This is a sign of the last days, and with it the Lord connects His coming again: "He who testifies these things saith, Surely, I come quickly." Shall we not then, as we see His Word so mishandled, expect Him? When men will not have the Word of God, which is a word of grace and warning, to enlighten and correct and restrain and bless them, but will go their own wilful ways in defiance of His Word and will, is it not then the time for Him to appear who will judge the world in righteousness? And when those who by solemn oath have pledged themselves to be the faithful custodians of His Word are faithlessly treating it as a conglomeration of truth and fable, is it not the time for the Faithful and True Witness to appear? And since the time has come when they will not endure sound doctrine but, having itching ears, heap to themselves teachers, who deny that judgment is coming, and scoff at the thought of God's intervention in the affairs of the world, and are both adding to and taking from - chiefly taking from - the words of the prophecy of this book, is it not the time for Him to fulfil His word, and come quickly?


The Last Word to His Church

It is His last word, and is it not as sure as any other word that He has spoken? Shall we accept every other word in this book as the Word of God and have a doubt about this? It is His last word, and it is a word from His heart for the heart of His church, His bride, and it is the heart that will understand it and not the head. He had said unto John of the whole book, "These sayings are faithful and true; and the Lord God of the holy prophets sent His angel to show unto His servants the things that must shortly be done. Behold I come quickly: blessed is he that keepeth the sayings of the prophecy of this book"; and will not he be blessed who keeps this saying, and treasures it as the last word of the Heavenly Bridegroom, the bright Morning Star? And what will the response be from the heart that treasures this saying? There can be but one. "Amen, come, Lord Jesus."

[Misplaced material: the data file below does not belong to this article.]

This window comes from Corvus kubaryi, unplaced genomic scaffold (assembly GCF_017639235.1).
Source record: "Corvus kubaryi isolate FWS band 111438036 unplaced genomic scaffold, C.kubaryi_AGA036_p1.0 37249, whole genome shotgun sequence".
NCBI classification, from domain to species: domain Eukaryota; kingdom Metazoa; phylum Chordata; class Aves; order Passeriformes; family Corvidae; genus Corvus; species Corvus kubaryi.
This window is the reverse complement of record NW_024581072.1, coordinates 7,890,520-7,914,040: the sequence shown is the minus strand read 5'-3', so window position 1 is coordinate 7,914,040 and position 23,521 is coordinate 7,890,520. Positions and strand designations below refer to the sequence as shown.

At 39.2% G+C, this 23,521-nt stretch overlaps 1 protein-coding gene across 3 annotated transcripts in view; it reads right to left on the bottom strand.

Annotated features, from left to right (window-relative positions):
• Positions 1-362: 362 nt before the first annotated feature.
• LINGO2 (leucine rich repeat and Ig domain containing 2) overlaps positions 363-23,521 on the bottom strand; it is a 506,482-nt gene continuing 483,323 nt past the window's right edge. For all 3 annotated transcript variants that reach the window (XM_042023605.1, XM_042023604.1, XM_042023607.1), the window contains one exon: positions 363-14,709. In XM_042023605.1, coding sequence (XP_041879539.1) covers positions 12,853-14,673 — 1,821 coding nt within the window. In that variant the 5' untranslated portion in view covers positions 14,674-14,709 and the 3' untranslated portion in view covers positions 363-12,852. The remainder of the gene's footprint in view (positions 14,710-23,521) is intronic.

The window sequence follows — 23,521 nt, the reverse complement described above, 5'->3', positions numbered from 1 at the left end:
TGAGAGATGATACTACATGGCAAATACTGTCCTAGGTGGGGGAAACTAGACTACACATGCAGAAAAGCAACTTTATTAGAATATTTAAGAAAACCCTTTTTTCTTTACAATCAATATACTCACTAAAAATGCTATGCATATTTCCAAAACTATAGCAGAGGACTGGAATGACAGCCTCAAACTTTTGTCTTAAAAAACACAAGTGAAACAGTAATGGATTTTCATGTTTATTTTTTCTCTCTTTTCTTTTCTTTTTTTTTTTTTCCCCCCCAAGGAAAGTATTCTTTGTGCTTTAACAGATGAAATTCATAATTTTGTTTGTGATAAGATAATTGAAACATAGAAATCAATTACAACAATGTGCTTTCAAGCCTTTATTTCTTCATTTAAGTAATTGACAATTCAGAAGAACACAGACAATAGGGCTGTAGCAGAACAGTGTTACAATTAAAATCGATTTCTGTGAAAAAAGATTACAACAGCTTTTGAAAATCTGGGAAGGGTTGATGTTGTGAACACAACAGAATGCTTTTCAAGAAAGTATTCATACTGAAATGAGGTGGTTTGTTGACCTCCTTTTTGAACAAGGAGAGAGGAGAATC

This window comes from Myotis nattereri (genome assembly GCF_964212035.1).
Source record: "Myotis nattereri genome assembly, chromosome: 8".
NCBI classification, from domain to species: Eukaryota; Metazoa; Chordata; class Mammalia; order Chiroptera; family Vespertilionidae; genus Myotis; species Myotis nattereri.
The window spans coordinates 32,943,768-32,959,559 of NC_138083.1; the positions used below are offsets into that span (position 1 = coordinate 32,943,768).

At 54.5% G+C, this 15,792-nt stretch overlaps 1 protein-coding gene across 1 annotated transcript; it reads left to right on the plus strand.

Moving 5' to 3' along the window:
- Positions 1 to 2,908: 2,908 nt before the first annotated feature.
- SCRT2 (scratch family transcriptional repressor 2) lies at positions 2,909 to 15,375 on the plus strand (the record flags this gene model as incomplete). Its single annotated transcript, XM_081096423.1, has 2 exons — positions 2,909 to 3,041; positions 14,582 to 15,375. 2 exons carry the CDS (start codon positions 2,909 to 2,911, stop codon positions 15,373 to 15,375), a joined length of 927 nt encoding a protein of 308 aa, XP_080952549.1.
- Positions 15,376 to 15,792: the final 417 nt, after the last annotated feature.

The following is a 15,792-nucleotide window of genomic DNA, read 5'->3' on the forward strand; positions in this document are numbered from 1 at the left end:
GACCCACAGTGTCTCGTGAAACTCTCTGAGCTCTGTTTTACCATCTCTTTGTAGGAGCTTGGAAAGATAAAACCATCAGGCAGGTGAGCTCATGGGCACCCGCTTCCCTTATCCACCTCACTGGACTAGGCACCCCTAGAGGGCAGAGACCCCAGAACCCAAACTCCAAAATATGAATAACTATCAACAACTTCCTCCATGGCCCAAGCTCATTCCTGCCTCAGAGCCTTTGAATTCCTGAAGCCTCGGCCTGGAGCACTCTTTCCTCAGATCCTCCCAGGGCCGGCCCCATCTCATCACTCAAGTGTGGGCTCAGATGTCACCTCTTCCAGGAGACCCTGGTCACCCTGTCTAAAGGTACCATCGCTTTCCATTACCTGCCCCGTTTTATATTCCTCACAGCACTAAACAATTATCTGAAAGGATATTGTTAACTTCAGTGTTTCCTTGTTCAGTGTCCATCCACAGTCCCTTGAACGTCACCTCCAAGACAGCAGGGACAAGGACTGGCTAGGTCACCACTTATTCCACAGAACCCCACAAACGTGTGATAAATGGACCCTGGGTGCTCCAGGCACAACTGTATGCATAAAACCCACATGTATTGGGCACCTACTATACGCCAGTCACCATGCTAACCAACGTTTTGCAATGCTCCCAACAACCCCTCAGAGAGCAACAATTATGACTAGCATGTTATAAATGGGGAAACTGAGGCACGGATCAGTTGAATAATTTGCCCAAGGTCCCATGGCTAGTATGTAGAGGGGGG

It is His last word in this book in which we hear the thunders of heavenly praise; in which we see the pride and crimes of men challenge the very supremacy of God and call aloud for the wrath that is revealed from heaven against all unrighteousness, and which shall crush them utterly; in which the Lamb girds on His victorious sword and triumphs over all His foes, for He is King of kings and Lord of lords; and in His last words in this book the voice of judgment changes to words of love; the voice that makes the earth trem­ble now speaks in tender tones to the hearts of His saints, that in them there might be awakened a res­ponse to His desire, and that that response might find expression in a cry that will be as sweetest music to Him, "Come, Lord Jesus." He has heard this cry from many lips.

"They tasted His love and their souls were on fire,
While they waited in patience His face to behold."

Is not this the time when He should hear it afresh? Nothing short of His coming, His presence, can satisfy the hearts of those who know that they are loved by Him. And His coming is drawing nigh. It ever was nigh to His heart; we shall show how near it is to ours by going forth to meet Him with this cry upon our lips.

Let all who love the Lord remember that He cannot come to put the world right and establish God's righteousness in the earth, until He has taken His church, His bride, out of it. We can hasten that glorious day for which all creation groans, by looking earnestly for Him and crying with hearts expectant and fervent, "Come, Lord Jesus."